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Limiting the rights of whistleblowers

Brandon Lesko
Assoc. Opinion Editorwhistleblowerbackystabby

Doubtless, many of you have heard of the abusive Rutgers basketball coach, Mike Rice, and his firing from the university on April 3. However, some of you may not know the story of Eric Murdock, the Rutgers employee who leaked the video footage that ultimately resulted in Rice’s departure.
Murdock, a retired nine-year NBA veteran, claims to have warned the school’s athletic director, Tim Pernetti, about Rice’s abusive style on several occasions. Instead of heeding Murdock’s warnings, the school decided it was best to fire Murdock himself instead of taking action against Rice. This was done after Murdock presented video evidence of Rice’s abuse to the athletic director. Currently, Murdock is pursuing a whistle-blower lawsuit against Rutgers for what he views as a wrongful firing.
In a New York Times article last weekend, the subject of covert videos exposing misconduct came up again. This time, it dealt with the abuse and mistreatment of animals on livestock farms across the country. Some videos show horses being burnt by chemicals, piglets being flung into the air, and another where “workers burn and snap off the beaks of young chicks” at an egg supplier. Pretty evil stuff.
The interesting thing about this story is not so much the retaliation some of these companies and workers received, but the fact that these videos have prompted a dozen or more state legislatures to propose bills that would make the covert taping of livestock farms illegal as well as require employees to disclose any ties to animal rights groups before being hired. Some go so far as to require video tapes to be turned in to the authorities immediately after being filmed.
Instead of guaranteeing the safety and integrity of the whistleblowers themselves, these states wish to eliminate the possibility of whistle-blowing altogether. When you punish those who would expose abuse or wrongdoing in a company you rob the public of their right to know how their food is produced, if a bank is laundering money for drug cartels (see HSBC), or how their sons are being kicked and screamed at by an immature tool at college.
In the two cases we look at today, we see that, clearly, there is no incentive for employees of crooked ventures to step forward and point out abuse, negligence, or illegal activities. Even though Eric Murdock’s actions lead to the firing of Rice and the resignation of Tim Pernetti, he was punished, not rewarded, by being fired. In the case of the farm videos, companies like McDonalds ended their patronage of one of the suppliers, but those who brought this information to light were not patted on the back.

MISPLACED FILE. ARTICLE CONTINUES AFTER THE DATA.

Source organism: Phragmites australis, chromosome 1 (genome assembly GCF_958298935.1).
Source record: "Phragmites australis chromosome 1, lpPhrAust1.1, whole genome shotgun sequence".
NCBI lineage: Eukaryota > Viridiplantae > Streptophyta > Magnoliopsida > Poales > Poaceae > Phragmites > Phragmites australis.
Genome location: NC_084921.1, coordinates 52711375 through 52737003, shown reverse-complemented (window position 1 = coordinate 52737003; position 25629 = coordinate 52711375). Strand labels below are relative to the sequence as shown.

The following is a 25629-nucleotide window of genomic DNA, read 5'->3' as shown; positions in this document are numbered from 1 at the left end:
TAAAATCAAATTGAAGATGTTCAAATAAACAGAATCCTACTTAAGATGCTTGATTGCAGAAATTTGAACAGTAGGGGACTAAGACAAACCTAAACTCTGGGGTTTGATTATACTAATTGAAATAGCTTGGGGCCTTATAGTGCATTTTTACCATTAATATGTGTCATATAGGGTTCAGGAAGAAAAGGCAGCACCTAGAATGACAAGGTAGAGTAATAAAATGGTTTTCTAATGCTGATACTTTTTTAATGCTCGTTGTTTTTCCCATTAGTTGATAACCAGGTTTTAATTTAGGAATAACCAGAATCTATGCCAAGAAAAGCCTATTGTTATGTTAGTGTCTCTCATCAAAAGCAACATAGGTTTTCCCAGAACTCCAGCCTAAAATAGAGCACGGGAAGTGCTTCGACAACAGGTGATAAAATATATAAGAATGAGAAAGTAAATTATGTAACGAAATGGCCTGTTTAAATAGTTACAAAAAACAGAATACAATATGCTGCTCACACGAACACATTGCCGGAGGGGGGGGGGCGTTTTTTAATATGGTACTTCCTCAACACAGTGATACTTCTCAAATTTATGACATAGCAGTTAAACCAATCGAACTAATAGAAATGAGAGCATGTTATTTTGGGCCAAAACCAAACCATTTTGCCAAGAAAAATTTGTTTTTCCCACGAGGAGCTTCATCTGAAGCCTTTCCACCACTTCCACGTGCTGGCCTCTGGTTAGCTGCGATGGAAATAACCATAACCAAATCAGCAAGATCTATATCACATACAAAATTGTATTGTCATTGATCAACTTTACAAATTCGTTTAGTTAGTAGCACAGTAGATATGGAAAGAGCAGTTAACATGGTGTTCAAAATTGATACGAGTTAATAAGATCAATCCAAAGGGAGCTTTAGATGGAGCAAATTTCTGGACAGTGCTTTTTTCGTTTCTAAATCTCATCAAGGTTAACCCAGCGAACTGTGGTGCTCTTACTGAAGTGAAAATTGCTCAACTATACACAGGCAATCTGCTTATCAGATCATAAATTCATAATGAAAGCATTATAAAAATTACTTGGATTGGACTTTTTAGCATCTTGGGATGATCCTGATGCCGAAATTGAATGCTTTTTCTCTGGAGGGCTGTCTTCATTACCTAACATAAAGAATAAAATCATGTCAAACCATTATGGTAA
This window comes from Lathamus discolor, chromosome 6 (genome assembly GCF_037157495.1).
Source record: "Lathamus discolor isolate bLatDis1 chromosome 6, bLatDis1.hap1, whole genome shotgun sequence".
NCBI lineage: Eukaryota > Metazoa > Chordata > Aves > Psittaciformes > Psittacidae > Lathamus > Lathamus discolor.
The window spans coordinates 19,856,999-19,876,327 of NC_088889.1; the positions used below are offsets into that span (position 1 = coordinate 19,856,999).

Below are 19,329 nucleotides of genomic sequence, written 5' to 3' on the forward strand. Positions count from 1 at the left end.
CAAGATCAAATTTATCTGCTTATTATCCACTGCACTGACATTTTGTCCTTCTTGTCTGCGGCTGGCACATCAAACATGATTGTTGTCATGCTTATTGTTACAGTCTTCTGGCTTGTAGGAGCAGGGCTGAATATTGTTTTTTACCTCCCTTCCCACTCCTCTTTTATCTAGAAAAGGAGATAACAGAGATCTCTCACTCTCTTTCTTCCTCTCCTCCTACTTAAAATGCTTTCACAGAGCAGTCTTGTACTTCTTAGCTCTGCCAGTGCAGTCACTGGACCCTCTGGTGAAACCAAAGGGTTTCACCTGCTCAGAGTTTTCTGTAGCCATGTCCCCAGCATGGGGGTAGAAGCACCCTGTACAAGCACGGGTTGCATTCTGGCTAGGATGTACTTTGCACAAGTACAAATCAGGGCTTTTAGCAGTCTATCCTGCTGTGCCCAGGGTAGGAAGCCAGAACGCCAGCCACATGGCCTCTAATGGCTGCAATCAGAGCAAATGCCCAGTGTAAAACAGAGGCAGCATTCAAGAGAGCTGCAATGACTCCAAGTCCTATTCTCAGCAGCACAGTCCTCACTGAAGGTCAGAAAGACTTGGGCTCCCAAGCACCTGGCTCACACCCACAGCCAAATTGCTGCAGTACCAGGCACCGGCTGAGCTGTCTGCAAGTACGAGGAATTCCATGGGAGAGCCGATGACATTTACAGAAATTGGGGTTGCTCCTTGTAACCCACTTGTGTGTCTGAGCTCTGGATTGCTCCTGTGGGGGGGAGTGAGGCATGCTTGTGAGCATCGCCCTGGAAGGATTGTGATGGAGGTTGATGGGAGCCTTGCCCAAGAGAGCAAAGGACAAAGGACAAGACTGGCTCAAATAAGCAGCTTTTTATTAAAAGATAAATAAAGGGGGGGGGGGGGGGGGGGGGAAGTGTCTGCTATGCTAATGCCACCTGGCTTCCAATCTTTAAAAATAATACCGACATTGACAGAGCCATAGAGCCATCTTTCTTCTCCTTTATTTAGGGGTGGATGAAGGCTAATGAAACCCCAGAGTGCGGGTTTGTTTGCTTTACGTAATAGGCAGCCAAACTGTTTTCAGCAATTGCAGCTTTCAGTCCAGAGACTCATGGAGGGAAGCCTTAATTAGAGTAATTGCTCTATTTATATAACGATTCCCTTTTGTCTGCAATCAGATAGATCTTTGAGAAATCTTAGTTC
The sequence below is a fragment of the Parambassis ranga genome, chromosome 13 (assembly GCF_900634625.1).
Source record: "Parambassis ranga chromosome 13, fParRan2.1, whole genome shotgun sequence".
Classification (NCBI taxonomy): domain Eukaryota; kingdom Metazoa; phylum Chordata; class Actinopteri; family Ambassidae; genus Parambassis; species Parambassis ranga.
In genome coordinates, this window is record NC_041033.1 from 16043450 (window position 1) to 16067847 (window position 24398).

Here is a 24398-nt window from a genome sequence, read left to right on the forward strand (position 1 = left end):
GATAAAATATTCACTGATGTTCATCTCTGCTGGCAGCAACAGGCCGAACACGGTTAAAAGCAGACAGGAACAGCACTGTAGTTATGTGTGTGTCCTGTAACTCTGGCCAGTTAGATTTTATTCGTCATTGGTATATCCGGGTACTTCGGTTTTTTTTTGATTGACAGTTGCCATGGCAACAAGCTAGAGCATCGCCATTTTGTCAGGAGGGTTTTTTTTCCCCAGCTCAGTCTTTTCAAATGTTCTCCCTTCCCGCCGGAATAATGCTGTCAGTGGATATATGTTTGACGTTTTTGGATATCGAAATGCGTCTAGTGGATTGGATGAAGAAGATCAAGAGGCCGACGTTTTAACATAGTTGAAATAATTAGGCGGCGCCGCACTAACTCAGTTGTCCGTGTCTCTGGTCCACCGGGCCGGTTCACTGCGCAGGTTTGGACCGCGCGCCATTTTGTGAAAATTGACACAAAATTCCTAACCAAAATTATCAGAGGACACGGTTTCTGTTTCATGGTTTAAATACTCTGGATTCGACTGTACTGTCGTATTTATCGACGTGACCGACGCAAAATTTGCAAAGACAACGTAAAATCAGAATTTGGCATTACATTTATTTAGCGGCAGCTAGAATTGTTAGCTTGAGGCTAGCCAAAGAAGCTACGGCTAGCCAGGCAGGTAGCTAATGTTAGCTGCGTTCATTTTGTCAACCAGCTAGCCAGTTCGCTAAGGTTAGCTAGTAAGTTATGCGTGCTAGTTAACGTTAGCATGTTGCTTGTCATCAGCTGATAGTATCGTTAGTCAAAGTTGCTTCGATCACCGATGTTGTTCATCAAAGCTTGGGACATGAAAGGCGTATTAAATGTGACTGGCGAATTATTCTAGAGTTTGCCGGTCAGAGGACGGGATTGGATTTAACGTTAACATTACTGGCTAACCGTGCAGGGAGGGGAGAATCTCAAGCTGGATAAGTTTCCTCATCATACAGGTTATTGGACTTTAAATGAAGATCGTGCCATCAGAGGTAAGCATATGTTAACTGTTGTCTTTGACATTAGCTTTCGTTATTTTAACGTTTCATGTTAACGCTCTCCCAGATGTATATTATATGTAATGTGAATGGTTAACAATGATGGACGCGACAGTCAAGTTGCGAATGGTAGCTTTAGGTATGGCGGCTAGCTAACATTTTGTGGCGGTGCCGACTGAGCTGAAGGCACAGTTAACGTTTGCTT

Instead of looking into stricter regulations for how animals are to be treated on commercial farms, the state legislatures have decided it’s easier to ban the truth altogether. How can we, as citizens of this country, sit by and let this happen? You may think I’m overreacting, but in this issue lie the greater issues of freedom of information, freedom of speech, and our ability to keep in check those who have the power to suppress the truth.
The state legislatures need to concern themselves with protecting the citizens they serve and not the corporations that pay for their campaigns. They can start by passing concrete legislation that definitively protects whistleblowers from backlash, firing, or impediments towards getting the information out. If they are going to ban the practice of whistle-blowing altogether, then in return they need to require all companies, schools, and organizations to be forthcoming with their information and to back that up with visits by state inspectors who ensure these entities are being honest and truthful.
But personally, I respect and favor the system we have now, where a few brave, moral people can stand up for what is ethical, and I want those people to have every protection for doing so. Instead of punishing these individuals, they need to be rewarded and incentivized to report misconduct if and when it rears its ugly head. Otherwise, how can we expect our democracy to work? If a whole industry is protected from private investigation, and if anyone who stands up for what is right is immediately fired, how will we ever know about the horrible things going on behind closed doors? More importantly, how could we fix them?

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